Adrian Piper

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Adrian Piper is a first-generation conceptual artist and analytic philosopher.

  • Matteo Guarnaccia: "Tell us something about the story behind the "Over the Edge" works?" Adrian Piper: "Actually none of them were done during psychedelic experiences, although they were influenced by what I learned during them. I only took LSD about six times over a period of six months - I stopped taking it when it stopped having an effect on my usual state of consciousness. But by that time I had discovered the texts that helped me make sense of the experiences I'd been having - The Upanishads, The Bhagavad-Gita, The Yoga Sutras, and was deep into meditation and yoga. The paintings are very much about what it was like for me to go beyond the surfaces of things - to concentrate so intently on the fine detail and structure of a meditational object - on any object, really, any perceptual reality - that all of its surface sensory qualities, its conventional meanings and uses, its psychological associations and conceptual significance, all begin to move, breath, vibrate, break up, and fall away. That's when you start to realize how much of "ordinary" reality is nothing more than a subjective mental construct. When the surfaces of perceptual reality start to hum and crack open to reveal what lies beyond them, that's where the deep insights live that are beyond words or concepts. I view all of my work from that period as signposts that point the way to a deeper reality that by definition can't be depicted or described. It was a tremendously fertile time for me. I was drawing, painting, reading, writing, listening to music constantly, and hanging out with people whose own productivity and seriousness about cognitive investigation inspired me."
  • "Almost all of the people I knew at that time who were experimenting with psychedelics were considerably older than me, and virtually all of them had absolutely traumatizing, earth-shattering, often very painful psychedelic experiences in which all of their assumptions about reality were rooted out, blown out of the water. I saw people being completely cut loose from their conventional moorings, from the orderly, 1950s conceptual schemes in which they'd been raised. I think many people got lost because the cognitive foundations of their lives had been shattered and they didn't know which way to turn, what to hang on to. Nonconformity, oppositionality, spontaneity, sheer silliness became ends in themselves because there were often no deeper values to replace the false conventional ones that had been displaced. People got sidetracked into nonconformity and spontaneity then just as they get sidetracked into sex and power now. My own experiences were earth-shaking enough, but always positive and powerful - nowhere near as traumatizing as what those around me were going through. I think my youth protected me. Because I was too young to have many settled or rigid beliefs, it didn't feel so threatening to have them undermined."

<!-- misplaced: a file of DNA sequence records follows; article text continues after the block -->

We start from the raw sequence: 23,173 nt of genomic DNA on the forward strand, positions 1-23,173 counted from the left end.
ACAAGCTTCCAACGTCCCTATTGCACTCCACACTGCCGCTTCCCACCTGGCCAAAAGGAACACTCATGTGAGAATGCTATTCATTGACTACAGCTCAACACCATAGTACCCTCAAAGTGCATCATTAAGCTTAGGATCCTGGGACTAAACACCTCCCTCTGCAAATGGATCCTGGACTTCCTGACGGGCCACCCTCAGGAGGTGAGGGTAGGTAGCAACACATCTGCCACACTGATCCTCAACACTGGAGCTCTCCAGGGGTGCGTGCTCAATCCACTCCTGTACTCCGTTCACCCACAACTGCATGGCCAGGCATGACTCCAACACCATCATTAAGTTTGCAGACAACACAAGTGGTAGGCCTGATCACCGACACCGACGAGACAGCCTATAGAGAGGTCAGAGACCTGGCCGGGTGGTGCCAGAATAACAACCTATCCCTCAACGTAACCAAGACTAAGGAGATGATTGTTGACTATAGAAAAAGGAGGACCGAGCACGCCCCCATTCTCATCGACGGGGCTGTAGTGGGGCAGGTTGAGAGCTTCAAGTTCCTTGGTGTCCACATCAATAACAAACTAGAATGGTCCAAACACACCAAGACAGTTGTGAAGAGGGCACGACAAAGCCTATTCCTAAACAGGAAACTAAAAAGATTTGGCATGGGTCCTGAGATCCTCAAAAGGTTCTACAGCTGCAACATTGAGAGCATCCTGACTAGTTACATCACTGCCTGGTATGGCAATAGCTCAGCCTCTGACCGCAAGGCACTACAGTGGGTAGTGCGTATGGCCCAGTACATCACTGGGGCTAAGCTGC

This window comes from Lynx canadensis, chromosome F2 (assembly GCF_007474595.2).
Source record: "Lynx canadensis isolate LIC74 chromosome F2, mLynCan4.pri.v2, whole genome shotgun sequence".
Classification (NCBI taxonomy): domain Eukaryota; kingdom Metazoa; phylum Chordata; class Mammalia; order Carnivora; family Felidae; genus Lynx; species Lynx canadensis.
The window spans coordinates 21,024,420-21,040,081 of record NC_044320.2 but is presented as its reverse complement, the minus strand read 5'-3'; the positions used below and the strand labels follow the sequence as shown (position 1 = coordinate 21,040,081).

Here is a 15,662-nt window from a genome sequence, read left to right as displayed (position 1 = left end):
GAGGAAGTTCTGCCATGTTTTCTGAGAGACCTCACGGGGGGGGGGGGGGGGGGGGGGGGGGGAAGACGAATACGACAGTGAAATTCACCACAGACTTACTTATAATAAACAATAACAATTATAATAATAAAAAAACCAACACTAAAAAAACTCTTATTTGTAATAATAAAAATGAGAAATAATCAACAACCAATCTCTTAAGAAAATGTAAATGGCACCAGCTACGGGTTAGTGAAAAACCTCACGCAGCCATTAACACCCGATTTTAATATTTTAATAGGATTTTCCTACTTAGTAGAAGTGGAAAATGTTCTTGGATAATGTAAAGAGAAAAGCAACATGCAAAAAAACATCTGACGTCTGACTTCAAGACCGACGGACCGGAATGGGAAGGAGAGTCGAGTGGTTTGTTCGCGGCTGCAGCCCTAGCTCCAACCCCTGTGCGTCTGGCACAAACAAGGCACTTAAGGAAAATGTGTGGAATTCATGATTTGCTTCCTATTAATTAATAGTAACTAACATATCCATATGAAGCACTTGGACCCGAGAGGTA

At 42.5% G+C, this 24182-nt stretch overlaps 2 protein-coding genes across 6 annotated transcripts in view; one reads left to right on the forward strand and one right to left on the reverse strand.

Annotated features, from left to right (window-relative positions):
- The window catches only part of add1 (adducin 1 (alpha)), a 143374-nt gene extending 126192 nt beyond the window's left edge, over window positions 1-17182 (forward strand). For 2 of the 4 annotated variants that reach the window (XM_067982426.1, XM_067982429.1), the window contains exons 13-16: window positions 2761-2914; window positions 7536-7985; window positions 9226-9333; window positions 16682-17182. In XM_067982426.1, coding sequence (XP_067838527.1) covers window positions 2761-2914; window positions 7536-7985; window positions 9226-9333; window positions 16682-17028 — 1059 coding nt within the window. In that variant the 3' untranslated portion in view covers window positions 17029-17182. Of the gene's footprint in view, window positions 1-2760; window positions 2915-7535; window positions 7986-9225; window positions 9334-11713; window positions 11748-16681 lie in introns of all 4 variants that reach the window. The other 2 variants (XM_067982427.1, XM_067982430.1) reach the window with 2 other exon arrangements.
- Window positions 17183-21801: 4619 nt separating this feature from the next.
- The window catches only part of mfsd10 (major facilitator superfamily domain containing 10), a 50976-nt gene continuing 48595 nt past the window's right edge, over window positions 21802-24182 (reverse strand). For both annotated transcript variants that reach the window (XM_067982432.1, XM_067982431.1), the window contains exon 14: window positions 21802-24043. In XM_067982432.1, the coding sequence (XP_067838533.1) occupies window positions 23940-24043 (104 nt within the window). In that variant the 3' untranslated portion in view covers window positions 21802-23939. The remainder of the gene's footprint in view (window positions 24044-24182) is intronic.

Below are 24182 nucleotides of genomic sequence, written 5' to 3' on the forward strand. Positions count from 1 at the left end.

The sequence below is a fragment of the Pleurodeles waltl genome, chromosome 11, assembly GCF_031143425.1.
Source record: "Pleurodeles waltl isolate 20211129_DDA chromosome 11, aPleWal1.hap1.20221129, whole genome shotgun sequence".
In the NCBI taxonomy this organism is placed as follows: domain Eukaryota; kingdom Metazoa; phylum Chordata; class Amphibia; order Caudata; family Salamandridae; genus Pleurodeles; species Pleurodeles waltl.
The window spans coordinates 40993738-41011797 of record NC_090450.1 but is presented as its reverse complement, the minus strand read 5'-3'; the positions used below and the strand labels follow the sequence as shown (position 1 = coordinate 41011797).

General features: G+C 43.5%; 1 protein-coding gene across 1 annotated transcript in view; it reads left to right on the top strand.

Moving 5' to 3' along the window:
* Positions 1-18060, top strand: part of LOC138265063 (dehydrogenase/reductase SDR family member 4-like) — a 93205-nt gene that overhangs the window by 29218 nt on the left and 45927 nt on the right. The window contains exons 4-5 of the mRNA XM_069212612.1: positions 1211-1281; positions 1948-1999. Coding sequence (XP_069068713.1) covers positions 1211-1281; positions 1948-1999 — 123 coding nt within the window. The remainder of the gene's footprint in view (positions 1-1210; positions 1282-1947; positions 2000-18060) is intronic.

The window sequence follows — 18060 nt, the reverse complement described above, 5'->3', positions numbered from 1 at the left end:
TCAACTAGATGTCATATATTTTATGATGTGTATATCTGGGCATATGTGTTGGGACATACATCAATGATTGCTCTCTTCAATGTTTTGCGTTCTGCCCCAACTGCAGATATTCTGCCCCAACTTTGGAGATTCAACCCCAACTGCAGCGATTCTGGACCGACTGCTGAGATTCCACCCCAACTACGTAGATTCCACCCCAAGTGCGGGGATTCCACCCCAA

• MG: "Do you feel that psychedelic experiences had a fall out in politics?" AP: "Yes, definitely. It caused middle-class white kids to look critically at themselves, their values, and the society they had inherited. Those are the people who are now in their 50s and running the world, both on the right and on the left. There's a connection between the interest in eastern philosophy of the 1960s and New Age conceptions of health care now; between the Jesus Freaks of the 1960s and American Christian Fundamentalism now, between the Sexual Revolution of the 1960s and Feminism now, between countercultural communities of the 1960s and leftist, communitarian politics now; and between the organic food/back-to-the-land movements of the 1960s and the environmental movement now. All of those 1960s trends were influenced by psychedelics, and all of them are showing up in political forms now."